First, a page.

Analyzing Big 4 Partner SalariesThe Complete Guide
We get it, you want to join the Big 4 because you have dreams of making partner.
As career goals go, it’s not a bad one.
Yeah, the rewards are amazing…$300k in your first year. The potential to earn many millions more.
(It’s one reason why we’ve helped so many people get into the Big 4).
But is the Big 4 partner salary worth those years of work? Is the house in Beverly Hills attainable? In this guide we’ll discuss what a typical Big 4 partner salary really looks like.
A Big 4 Partner Salary…Isn’t a Salary
Before we dive into the detail, there are some specific things you need to know.
Partners do not earn a salary.
Yes, you read that right.
Wait, what?! So how do they get paid so much?
This is the great part…Partners actually own the Big 4.
That’s right, that PwC Partner you know…she actually owns PwC! (Granted it’s along with the other thousands of Partners, hence the title “partner”, but when firm revenues are in the billions their insane compensation starts to make sense).
Instead of a salary, Partners earn units, whose value relates to a share of the profitability of the firm for that year.
But because actual annual profits are only known at the end of each fiscal year (and because nobody wants Partners to starve…), they do receive a salary-like “advance” every month.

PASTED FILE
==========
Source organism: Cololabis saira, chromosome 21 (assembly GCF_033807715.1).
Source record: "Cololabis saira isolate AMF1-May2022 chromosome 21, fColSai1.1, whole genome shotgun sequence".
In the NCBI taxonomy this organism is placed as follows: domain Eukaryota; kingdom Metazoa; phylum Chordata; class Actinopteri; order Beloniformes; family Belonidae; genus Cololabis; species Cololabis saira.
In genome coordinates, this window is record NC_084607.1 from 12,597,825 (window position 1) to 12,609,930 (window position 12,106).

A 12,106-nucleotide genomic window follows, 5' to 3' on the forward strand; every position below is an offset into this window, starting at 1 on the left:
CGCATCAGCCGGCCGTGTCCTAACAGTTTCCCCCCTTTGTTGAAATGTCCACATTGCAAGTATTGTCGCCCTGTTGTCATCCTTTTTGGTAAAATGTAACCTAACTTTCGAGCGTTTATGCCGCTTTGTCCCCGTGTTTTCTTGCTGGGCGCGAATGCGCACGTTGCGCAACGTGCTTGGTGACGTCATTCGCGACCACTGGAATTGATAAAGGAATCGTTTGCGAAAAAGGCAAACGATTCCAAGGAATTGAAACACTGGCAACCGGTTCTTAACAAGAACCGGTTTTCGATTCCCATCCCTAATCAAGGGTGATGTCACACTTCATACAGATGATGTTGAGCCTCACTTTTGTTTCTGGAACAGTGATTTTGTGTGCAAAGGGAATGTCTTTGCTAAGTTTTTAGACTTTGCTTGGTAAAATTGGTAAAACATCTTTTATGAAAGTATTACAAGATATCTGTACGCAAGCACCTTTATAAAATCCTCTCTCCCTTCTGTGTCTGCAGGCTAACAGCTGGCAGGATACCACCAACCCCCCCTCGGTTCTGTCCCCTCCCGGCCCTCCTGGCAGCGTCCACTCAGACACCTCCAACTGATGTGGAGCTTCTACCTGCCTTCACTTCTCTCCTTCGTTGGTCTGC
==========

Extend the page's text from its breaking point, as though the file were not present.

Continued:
Buy-in Payments are Required
When new partners are promoted, they are expected to “buy-in” to the partnership.
And buy-in payments typically range from $250,000 to $1 million (although it can be as low as $50,000 in some cases).
That’s a lot of cash. What is this buy-in payment for?
The buy-in process covers some important factors which a typical employee isn’t concerned about, such as personal liability.
But essentially, the large buy-in payment is designed to make sure new partners do not leave the firm for a very long time.
The thing is, most new partners will not have millions sitting around in their checking account.
And so to make it even more difficult to leave, the firms helpfully offer an interest free loan to fund this buy-in payment.
The interest free loan is typically repayable over something like 10 years and so reduces the Big 4 Partner’s salary by approximately $25,000 to $100,000 a year.
Becoming a Partner is Just the Beginning
You’ve just passed your Big 4 interview and you thought that being made Partner would be the pinnacle of your Big 4 career, right?
Becoming a new partner is like starting your first day all over again. You are at the bottom of the pile and need to work your way up (granted you’re earning $300k/yr, but still).
There are 7 to 10 distinct partner levels within each of the Big 4, with promotion from each meaning more units.
Promotions happen in the same way as for typical Big 4 employees. You will need to work hard, bring in clients and run an effective business.
A typical partner might reach level 6 by retirement. The higher levels are reserved for the CEOs, Chairs, board members and other leaders.
It’s All About the Equity
You’ve heard about equity, right? It’s the love of entrepreneurs everywhere.
Partner’s units equal equity in the business, and their share of equity depends on a number of factors.
We mentioned “Partner level” above, but there are numerous other factors that go into determining how rich the Partner is going to get:
- Importance of their clients to the firm
- Fees earned per year